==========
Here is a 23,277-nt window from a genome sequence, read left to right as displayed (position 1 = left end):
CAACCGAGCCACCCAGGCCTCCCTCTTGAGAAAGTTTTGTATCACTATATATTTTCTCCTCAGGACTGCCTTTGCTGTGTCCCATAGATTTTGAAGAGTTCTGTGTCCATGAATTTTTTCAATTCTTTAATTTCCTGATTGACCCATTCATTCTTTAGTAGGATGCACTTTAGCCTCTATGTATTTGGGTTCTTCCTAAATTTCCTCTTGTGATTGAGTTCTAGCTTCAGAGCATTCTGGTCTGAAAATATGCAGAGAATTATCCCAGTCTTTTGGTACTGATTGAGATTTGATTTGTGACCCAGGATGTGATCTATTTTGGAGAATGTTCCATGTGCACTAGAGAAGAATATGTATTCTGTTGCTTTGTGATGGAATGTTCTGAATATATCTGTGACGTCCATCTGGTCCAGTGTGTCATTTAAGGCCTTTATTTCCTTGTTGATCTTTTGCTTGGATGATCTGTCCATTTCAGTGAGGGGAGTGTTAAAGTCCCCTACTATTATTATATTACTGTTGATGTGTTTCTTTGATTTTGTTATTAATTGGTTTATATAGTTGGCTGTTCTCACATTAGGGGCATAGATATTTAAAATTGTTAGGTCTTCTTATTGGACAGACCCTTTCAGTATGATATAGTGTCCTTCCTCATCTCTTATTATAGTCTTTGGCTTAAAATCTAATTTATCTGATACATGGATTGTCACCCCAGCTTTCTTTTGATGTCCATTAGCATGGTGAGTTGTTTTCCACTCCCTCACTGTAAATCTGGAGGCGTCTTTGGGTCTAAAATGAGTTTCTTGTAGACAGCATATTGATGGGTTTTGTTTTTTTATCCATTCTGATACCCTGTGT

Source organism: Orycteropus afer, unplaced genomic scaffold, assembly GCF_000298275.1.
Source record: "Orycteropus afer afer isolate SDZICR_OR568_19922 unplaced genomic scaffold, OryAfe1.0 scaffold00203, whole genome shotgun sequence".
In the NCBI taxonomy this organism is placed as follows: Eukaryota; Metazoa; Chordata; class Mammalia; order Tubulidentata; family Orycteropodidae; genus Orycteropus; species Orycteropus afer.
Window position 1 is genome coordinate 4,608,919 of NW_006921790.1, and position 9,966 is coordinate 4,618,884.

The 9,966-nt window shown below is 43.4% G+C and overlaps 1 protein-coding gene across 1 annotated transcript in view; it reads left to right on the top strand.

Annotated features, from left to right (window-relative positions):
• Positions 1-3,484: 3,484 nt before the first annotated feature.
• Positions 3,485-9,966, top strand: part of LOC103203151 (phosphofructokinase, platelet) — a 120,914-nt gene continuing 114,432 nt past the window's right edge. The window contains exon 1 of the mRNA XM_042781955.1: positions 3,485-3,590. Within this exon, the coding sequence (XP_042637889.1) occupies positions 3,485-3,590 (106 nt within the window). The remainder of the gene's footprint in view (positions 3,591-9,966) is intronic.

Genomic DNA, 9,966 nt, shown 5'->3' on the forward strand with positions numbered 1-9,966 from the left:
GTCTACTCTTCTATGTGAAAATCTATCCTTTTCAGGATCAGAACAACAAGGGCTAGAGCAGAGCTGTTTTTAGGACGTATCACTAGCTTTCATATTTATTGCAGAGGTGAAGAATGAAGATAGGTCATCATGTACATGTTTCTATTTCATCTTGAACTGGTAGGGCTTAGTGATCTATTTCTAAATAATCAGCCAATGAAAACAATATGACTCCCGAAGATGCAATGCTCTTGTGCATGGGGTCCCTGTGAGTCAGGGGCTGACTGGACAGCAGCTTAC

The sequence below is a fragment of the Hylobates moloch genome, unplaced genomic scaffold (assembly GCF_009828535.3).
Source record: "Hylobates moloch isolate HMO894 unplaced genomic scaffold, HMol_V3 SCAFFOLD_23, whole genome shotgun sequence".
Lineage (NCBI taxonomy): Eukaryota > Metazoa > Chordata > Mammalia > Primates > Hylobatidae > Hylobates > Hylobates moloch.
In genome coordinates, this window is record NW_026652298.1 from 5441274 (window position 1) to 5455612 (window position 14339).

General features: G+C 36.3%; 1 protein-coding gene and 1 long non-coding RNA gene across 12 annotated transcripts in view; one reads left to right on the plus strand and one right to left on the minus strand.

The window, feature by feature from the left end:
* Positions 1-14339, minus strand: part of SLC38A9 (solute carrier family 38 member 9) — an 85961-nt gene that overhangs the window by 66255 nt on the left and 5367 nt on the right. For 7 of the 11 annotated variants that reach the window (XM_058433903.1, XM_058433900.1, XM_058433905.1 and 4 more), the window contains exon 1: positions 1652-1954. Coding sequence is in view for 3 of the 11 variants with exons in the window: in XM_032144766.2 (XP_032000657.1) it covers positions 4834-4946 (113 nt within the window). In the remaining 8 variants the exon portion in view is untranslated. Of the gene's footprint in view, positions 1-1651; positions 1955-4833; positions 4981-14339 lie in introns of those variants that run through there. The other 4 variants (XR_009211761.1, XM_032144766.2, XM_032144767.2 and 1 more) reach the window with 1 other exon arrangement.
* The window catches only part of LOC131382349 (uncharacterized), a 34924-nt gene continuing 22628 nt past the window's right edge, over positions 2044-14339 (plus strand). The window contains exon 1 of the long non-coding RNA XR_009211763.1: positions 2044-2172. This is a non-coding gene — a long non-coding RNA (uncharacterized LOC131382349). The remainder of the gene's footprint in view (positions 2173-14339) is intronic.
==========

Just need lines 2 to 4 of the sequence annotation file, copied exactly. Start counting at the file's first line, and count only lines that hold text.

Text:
CAACCGAGCCACCCAGGCCTCCCTCTTGAGAAAGTTTTGTATCACTATATATTTTCTCCTCAGGACTGCCTTTGCTGTGTCCCATAGATTTTGAAGAGTTCTGTGTCCATGAATTTTTTCAATTCTTTAATTTCCTGATTGACCCATTCATTCTTTAGTAGGATGCACTTTAGCCTCTATGTATTTGGGTTCTTCCTAAATTTCCTCTTGTGATTGAGTTCTAGCTTCAGAGCATTCTGGTCTGAAAATATGCAGAGAATTATCCCAGTCTTTTGGTACTGATTGAGATTTGATTTGTGACCCAGGATGTGATCTATTTTGGAGAATGTTCCATGTGCACTAGAGAAGAATATGTATTCTGTTGCTTTGTGATGGAATGTTCTGAATATATCTGTGACGTCCATCTGGTCCAGTGTGTCATTTAAGGCCTTTATTTCCTTGTTGATCTTTTGCTTGGATGATCTGTCCATTTCAGTGAGGGGAGTGTTAAAGTCCCCTACTATTATTATATTACTGTTGATGTGTTTCTTTGATTTTGTTATTAATTGGTTTATATAGTTGGCTGTTCTCACATTAGGGGCATAGATATTTAAAATTGTTAGGTCTTCTTATTGGACAGACCCTTTCAGTATGATATAGTGTCCTTCCTCATCTCTTATTATAGTCTTTGGCTTAAAATCTAATTTATCTGATACATGGATTGTCACCCCAGCTTTCTTTTGATGTCCATTAGCATGGTGAGTTGTTTTCCACTCCCTCACTGTAAATCTGGAGGCGTCTTTGGGTCTAAAATGAGTTTCTTGTAGACAGCATATTGATGGGTTTTGTTTTTTTATCCATTCTGATACCCTGTGT

Source organism: Orycteropus afer, unplaced genomic scaffold, assembly GCF_000298275.1.
Source record: "Orycteropus afer afer isolate SDZICR_OR568_19922 unplaced genomic scaffold, OryAfe1.0 scaffold00203, whole genome shotgun sequence".